1. n. [Formation Evaluation]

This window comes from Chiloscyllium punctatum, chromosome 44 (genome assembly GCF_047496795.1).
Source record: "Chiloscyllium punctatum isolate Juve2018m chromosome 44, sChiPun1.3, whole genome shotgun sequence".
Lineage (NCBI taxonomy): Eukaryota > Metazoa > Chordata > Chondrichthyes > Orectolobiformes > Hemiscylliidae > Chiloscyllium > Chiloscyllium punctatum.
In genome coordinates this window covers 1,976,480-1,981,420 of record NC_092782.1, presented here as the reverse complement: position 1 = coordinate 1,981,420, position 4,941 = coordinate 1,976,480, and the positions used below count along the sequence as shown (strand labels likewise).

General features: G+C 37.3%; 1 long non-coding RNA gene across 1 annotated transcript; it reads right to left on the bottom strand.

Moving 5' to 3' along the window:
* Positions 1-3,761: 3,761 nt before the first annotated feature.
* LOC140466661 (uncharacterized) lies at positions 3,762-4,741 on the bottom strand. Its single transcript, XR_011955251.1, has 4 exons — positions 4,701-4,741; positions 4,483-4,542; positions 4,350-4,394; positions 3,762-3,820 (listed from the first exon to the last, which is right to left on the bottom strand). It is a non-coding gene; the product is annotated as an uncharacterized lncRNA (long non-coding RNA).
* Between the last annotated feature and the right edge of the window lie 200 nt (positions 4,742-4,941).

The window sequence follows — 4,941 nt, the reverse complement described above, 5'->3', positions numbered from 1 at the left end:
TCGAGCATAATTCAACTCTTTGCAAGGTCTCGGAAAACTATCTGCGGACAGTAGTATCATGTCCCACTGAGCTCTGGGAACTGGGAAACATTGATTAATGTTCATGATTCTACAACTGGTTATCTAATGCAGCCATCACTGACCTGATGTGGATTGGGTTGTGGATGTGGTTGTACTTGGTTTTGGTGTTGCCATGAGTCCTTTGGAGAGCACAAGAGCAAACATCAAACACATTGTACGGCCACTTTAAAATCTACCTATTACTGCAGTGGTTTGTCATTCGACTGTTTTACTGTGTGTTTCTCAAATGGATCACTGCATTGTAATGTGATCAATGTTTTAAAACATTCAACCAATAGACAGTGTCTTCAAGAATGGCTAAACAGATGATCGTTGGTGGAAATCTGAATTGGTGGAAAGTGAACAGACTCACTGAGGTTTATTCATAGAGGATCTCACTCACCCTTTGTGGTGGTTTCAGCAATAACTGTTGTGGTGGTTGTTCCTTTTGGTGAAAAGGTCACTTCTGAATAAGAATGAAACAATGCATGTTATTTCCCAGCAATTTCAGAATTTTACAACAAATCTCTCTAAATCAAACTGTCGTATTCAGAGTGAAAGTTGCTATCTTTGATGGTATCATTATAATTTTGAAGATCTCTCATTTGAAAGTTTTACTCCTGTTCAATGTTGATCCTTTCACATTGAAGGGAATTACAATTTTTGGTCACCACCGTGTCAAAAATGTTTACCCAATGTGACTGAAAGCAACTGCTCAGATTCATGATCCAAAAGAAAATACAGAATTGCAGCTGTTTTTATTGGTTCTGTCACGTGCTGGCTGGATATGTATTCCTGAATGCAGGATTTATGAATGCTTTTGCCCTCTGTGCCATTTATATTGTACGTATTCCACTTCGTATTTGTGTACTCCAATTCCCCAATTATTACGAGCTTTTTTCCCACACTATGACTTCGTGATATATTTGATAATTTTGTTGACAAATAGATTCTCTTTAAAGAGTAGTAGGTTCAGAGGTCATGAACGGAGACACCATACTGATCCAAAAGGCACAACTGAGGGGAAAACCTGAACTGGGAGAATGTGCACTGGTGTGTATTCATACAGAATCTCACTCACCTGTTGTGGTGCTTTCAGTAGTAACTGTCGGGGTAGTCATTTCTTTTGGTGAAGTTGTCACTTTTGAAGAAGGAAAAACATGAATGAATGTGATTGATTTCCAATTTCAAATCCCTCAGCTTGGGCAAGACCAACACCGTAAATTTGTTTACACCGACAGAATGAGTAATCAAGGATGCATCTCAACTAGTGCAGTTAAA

In a nuclear magnetic resonance (NMR) measurement, the characteristic time for a loss of coherent energy, or relaxation, by protons in rocks. There are two types of relaxation: longitudinal relaxation, which is the time (T1) needed to align protons in a static magnetic field; and transverse relaxation, which is the time (T2) needed for protons to lose their coherent energy in an NMR measurement. Relaxations are exponential decays, for which T1 and T2 are the time constants. Different mechanisms contribute to T1 and T2. Surface relaxation and bulk relaxation contribute to both T1 and T2. Surface, bulk and diffusion relaxation contribute to T2.